Friday, March 7, 2014

Robert Capa: A Life Slightly Out of Focus

Robert Capa. A Life Slightly Out of Focus is the title of the retrospective that the MAN Museum of Nuoro is devoting to one of the most important photojournalists of the twentieth century. The exhibition, made possible in collaboration with Magnum Photos and Contrasto, features almost one hundred of Capa’s most important photographs highlighting the most salient passages of his personal, professional and artistic development.

Museo MAN, Nuoro  |  March 7– May 18, 2014
Inauguration: Saturday, Marche 7, 2014 at 7.00 pm

On view from March 7 to May 18, 2014, the Capa exhibition concludes the cycle of three shows that the Nuoro Museum has devoted to the Magnum Agency in recent years. Preceding exhibitions included Henri Cartier-Bresson (2011-12) and Werner Bischof (2012).
Considered the father of photojournalism, Capa was born Endre Friedmann in Hungary in 1913 
before immigrating to Berlin and then to Paris. As the son of a Jewish family and himself an exile, he never ceased capturing the world of the down-and-out and of refugees, using his camera as a tool for witnessing and denouncing situations. His reports, published in such important international magazines as “Life” and  “Picture Post”, constituted historical documentation of undisputed value as well as an extraordianry archive of images, sometimes immediate and explicit, other times subtle and ironic.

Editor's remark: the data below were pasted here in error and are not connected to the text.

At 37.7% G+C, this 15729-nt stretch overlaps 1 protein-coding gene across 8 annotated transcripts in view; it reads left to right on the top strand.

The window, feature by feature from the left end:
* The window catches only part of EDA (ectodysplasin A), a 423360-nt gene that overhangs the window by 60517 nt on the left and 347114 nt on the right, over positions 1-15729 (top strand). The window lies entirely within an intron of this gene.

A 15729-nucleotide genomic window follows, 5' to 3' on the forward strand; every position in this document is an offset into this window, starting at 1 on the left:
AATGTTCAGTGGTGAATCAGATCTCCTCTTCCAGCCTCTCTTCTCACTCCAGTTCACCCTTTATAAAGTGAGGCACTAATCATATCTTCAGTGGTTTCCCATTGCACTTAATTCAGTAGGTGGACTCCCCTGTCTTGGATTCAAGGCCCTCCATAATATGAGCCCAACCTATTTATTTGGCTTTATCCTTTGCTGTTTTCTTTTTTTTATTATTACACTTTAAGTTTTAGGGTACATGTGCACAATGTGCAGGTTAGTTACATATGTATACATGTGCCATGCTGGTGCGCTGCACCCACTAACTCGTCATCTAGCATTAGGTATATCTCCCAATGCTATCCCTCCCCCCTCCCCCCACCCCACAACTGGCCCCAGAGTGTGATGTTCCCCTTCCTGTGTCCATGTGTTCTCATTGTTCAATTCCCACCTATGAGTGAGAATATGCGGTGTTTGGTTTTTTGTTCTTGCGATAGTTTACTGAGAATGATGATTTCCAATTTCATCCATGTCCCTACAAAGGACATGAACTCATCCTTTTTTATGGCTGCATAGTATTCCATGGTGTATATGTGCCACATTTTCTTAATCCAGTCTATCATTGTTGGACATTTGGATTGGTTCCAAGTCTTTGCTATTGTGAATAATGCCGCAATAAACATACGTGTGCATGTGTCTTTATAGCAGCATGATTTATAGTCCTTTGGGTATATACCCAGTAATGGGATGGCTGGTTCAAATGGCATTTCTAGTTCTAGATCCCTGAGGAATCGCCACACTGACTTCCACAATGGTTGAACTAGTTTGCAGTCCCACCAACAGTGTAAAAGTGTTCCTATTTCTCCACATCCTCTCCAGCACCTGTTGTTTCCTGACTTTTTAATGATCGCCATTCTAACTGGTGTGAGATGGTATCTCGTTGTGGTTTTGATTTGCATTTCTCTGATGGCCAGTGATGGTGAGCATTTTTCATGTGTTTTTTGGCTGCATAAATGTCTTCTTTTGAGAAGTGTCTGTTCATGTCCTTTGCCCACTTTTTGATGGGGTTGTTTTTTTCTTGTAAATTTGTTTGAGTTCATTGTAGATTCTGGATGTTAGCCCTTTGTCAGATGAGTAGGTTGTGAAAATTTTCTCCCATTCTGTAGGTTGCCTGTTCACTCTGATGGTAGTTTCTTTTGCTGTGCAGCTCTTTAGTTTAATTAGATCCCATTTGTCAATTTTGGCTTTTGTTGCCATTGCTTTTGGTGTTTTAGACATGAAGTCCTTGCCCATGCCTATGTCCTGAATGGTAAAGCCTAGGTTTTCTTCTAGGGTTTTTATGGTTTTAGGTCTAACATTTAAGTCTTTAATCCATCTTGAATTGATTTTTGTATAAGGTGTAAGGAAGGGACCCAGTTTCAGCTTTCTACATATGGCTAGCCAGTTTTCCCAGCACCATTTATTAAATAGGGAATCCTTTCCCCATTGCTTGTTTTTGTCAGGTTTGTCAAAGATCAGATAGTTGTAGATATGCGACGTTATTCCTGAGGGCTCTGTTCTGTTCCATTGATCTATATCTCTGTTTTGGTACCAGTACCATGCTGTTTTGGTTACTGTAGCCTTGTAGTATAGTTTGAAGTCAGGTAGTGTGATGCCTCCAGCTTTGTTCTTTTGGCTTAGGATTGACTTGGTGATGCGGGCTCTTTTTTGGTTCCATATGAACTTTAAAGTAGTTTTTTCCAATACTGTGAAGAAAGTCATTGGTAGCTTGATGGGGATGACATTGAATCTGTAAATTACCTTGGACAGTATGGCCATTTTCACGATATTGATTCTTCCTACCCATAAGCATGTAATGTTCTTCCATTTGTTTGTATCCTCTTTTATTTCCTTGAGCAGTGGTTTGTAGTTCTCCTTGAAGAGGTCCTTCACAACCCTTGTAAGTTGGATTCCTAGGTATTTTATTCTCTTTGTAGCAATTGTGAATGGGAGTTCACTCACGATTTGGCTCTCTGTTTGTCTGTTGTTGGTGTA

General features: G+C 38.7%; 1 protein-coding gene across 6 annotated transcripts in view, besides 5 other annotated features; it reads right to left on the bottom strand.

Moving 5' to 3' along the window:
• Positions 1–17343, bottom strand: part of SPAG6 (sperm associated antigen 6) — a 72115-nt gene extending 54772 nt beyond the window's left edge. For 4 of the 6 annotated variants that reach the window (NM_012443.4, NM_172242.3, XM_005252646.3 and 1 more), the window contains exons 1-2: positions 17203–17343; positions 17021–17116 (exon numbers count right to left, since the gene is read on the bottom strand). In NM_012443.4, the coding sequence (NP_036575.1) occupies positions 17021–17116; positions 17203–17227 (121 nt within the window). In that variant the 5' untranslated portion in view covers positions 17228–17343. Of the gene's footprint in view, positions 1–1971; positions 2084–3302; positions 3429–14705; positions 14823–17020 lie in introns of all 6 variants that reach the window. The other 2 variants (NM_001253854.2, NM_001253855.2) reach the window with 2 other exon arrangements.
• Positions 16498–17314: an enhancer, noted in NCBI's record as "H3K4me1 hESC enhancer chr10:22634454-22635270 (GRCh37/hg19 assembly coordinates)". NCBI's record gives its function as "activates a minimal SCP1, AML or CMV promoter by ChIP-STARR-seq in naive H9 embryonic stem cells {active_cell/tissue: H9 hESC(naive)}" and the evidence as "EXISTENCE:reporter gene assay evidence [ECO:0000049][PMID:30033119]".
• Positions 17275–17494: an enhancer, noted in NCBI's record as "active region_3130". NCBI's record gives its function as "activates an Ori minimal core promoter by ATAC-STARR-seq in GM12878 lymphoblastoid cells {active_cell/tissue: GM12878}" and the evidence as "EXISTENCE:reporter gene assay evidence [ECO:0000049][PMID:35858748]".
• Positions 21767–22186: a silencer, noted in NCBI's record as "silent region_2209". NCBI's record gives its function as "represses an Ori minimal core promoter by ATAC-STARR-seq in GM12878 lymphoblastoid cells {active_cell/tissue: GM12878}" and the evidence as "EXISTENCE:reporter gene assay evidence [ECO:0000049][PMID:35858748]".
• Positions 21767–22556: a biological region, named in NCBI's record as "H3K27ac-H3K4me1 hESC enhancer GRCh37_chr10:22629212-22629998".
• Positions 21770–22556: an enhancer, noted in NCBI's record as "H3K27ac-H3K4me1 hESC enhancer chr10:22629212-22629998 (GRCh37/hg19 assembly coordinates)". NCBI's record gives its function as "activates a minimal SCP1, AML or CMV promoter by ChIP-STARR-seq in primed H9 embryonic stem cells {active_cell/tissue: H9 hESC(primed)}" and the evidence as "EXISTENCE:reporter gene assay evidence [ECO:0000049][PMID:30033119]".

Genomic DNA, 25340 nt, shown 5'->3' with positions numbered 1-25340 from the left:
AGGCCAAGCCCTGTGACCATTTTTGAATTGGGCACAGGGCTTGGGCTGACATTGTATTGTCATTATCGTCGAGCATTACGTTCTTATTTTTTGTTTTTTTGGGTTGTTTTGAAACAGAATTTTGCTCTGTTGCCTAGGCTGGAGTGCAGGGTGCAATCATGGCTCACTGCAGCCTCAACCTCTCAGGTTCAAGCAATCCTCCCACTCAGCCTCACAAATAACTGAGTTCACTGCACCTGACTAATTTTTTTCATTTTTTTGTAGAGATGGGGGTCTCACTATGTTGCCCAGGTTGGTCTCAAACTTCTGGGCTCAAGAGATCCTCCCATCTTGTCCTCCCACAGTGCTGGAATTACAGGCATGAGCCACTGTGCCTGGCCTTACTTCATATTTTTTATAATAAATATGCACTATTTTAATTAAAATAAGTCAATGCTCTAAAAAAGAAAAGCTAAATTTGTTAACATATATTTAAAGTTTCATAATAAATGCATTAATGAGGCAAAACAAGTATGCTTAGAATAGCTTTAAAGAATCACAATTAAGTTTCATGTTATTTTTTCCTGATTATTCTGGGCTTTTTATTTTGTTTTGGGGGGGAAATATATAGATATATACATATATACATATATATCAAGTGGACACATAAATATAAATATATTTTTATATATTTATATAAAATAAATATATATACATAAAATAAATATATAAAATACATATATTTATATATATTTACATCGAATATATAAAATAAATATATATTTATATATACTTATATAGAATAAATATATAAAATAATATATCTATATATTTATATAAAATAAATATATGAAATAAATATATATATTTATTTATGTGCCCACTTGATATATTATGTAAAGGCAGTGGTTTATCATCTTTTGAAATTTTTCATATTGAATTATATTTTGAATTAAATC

The Nuoro show opens with the famous unauthorized snapshots of Leon Trotsky, taken in Copenaghen in 1932. The previous year Capa had moved to Berlin but, with the advent of Nazism, he then escaped to Paris. There in 1936 he documented the unrest of the Front Populaire worker uprisings. 
Capa went to Spain in 1936 to photograph the civil war. In August in Cerro Muriano he took the 
photo that would make him world famous, the  “Death of a Republican Militia Man”, one of the 
twentieth century’s most famous images, included in MAN’s exhibition alongside other shots of the same period. 

1 | 2The show also includes about ten photographs of the Sino-Japanese War, taken in 1938, as well as a selection of shots that Capa took in Great Britain and in Italy during the Second World War. 
These include  “Sicilian Farmer Points Out the Direction taken by a German Convoy to an American Officer”, “Man Carrying a Wounded Boy ”,  “Funeral of the Young Partisan Victims of the Four Days of Naples.” 
Another section of the show is devoted to the Allied Forces landing in Normandy. On D-Day Capa took the famous photographs that he himself described as “slightly out of focus”, an effect caused by a technical error during the development of the film. The main photographs of the series are presented here together with a few others taken in 1944 in various areas of France. 
The show’s itinerary concludes with the photographs of the German cities in rubble at war’s end, images taken in the Ucraine in 1947 where Capa documented life on collective farms, shots of the Arab-Israeli conflict and his very last report from Indonesia where he stepped on a mine and died on the field in 1954.  

Last but not least, the exhibition ends with a wide selection devoted to Capa’s portraits, throughout his career. These range from Gary Cooper to Ingrid Bergman (Capa’s lover), from Truman Capote to John Huston, down to the famous images of Matisse and Capa’s friend Pablo Picasso.
Information and reservations:
MAN_Museo d’arte Provincia di Nuoro
Via Sebastiano Satta 27 - 08100 Nuoro - tel +39.0784.252110
Orari: 10:00 - 13:00 / 15:00 - 19:00 (closed Mondays)
Full price 3,00 euro
Reduced 2,00 euro (for visitors aged 18 - 25)
Free for visitors aged under 18 and over 65
Free the last Sunday of the month

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